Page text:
Illinois households that moved out of state earned $19,600 more, on average, than those who moved in during the 2014-2015 tax year.View Report
Cities and villages across the state are raising taxes or implementing new ones for a variety of functions, from attracting a fast-food restaurant to catching up on rising pension costs.
Consolidating governments in the collar counties could help lower residents’ high property taxes.
Lucrative compensation for government workers stands in stark contrast to the city’s budgetary struggles and a flagging local economy.
Senate Bill 3 marks an important step in the right direction for local government consolidation, but there’s more to be done.
Local spending drivers need to be reformed to truly relieve taxpayers of Illinois’ highest-in-the-nation property taxes.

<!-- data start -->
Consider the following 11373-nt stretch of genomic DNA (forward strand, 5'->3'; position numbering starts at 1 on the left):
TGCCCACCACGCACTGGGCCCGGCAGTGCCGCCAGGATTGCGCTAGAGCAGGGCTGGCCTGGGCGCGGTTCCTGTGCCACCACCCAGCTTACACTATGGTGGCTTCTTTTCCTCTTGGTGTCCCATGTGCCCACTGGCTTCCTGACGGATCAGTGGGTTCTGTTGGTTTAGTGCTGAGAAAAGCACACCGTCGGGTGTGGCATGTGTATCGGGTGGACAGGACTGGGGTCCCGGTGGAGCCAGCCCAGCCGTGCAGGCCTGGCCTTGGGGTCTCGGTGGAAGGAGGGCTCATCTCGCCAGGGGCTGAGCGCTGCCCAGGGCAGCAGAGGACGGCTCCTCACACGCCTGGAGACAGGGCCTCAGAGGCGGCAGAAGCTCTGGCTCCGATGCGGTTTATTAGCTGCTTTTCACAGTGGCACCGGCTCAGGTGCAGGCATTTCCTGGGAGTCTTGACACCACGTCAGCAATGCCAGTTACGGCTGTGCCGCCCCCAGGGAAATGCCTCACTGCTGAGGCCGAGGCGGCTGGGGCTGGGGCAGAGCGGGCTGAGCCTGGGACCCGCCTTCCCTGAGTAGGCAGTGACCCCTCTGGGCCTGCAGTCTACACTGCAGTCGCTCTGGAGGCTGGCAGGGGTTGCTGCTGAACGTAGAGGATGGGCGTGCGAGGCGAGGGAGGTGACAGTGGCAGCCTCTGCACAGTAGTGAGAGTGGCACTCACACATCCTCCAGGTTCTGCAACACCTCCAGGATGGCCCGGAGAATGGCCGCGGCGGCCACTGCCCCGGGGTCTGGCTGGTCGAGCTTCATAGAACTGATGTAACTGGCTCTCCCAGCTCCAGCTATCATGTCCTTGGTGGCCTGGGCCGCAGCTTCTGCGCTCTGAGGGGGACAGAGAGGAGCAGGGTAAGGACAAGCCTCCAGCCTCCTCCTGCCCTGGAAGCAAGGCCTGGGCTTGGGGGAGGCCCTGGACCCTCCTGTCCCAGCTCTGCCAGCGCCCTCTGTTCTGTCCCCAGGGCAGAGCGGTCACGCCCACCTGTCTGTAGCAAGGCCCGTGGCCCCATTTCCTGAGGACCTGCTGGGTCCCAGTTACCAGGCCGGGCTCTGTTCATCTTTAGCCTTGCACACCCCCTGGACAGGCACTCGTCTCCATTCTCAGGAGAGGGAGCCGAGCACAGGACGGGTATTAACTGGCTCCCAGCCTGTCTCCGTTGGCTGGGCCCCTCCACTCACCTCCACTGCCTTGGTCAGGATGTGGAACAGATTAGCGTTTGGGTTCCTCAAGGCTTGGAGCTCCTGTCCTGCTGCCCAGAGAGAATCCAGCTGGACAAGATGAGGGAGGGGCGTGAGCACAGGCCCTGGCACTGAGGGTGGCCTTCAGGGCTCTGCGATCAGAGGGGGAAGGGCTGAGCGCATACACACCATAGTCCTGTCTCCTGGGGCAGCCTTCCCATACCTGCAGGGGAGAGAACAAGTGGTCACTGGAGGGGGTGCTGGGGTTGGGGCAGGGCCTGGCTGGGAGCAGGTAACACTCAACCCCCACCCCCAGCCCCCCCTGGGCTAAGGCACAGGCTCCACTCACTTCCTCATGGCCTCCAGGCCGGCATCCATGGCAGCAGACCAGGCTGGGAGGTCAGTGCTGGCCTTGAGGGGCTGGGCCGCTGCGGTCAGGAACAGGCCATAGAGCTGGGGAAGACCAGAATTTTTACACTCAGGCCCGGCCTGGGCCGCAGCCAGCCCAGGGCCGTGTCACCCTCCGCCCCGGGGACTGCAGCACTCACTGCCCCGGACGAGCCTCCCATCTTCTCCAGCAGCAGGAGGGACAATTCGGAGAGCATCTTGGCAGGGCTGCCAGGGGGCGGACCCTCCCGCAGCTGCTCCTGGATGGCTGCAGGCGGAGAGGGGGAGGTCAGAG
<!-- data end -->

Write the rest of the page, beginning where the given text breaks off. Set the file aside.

Compared with Illinois’ pre-recession average, permits for new single-family and multiunit housing are down more than 60 percent.
The village board of Lakewood, Illinois, will decide whether to keep a TIF district approved in 2015 in a vote scheduled for June 13.
While the Better Government Association has claimed Illinois’ budget contains no fat to trim, a deeper analysis reveals the state has many areas of expensive inefficiency to reform in state and local government costs, the Medicaid program and K-12 education.
The Illinois House Labor and Commerce Committee has passed a bill to prohibit municipalities in Illinois from enacting local Right-to-Work measures. The bill now heads to the full House of Representatives for a hearing.
House Bill 607 would allow for the consolidation of a duplicative layer of government, something Illinois taxpayers desperately need.